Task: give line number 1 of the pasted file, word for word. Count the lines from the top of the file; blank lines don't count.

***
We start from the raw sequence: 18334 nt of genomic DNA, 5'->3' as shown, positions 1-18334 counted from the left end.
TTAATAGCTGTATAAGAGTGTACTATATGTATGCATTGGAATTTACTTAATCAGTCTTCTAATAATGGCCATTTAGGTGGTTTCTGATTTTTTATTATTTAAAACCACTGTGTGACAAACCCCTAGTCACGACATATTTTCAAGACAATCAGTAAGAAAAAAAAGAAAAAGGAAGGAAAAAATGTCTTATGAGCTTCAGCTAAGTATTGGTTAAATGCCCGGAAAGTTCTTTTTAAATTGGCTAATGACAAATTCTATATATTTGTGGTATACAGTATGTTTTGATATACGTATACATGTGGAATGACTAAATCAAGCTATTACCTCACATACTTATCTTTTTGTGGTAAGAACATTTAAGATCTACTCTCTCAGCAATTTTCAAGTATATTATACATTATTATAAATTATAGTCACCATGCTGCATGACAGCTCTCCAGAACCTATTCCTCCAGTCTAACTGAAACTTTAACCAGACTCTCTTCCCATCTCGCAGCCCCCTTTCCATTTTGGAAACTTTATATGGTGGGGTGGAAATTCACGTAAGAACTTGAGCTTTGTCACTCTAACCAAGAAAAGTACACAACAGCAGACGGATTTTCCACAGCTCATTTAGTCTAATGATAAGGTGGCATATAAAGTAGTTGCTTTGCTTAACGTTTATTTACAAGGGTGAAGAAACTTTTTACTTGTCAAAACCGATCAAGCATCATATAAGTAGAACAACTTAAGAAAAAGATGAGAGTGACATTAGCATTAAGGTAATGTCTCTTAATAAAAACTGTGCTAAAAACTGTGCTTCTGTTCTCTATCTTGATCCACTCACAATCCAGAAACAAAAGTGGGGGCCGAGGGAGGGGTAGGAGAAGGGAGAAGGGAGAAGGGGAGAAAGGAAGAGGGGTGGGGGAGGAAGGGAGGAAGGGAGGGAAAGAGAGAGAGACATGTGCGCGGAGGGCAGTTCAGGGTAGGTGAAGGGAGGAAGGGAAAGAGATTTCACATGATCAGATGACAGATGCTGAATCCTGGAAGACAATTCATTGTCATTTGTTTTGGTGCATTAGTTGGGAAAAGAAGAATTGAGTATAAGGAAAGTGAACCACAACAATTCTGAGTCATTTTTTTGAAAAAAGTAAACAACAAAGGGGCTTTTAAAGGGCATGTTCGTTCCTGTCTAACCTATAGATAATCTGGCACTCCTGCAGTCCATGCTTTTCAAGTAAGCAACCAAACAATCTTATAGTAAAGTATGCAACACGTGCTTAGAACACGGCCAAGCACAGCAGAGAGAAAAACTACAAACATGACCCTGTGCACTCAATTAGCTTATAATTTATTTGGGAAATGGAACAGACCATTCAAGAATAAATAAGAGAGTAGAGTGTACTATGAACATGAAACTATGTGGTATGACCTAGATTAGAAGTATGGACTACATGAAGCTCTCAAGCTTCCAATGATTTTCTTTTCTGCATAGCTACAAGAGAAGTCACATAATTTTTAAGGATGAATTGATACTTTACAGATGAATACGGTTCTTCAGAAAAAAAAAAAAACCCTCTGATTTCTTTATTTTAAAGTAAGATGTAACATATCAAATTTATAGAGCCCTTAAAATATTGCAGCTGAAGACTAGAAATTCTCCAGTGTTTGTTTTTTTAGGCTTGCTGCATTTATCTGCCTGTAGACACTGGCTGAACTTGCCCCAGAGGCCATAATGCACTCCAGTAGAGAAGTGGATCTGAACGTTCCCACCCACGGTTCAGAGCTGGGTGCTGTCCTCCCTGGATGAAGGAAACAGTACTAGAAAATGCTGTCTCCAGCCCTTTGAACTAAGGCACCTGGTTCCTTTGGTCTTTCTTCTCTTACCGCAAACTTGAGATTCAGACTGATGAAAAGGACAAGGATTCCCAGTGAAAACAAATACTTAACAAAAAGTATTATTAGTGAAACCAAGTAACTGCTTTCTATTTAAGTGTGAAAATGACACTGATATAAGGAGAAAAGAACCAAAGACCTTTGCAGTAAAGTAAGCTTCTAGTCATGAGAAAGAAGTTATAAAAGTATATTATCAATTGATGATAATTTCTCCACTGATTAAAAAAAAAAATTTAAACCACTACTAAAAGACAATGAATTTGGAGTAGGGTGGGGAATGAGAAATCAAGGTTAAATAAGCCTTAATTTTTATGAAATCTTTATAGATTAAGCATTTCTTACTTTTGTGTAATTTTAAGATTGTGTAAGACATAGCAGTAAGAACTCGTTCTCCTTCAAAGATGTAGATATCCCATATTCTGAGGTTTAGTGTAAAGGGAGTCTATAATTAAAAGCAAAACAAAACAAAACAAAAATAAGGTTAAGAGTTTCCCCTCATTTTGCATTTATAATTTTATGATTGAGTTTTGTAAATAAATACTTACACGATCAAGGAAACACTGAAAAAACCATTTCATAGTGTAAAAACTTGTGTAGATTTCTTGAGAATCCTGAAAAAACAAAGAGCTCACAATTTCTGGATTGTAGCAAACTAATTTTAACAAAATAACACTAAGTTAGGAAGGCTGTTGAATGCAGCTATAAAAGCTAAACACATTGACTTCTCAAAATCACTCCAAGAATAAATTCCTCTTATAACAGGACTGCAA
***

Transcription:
We start from the raw sequence: 18334 nt of genomic DNA, 5'->3' as shown, positions 1-18334 counted from the left end.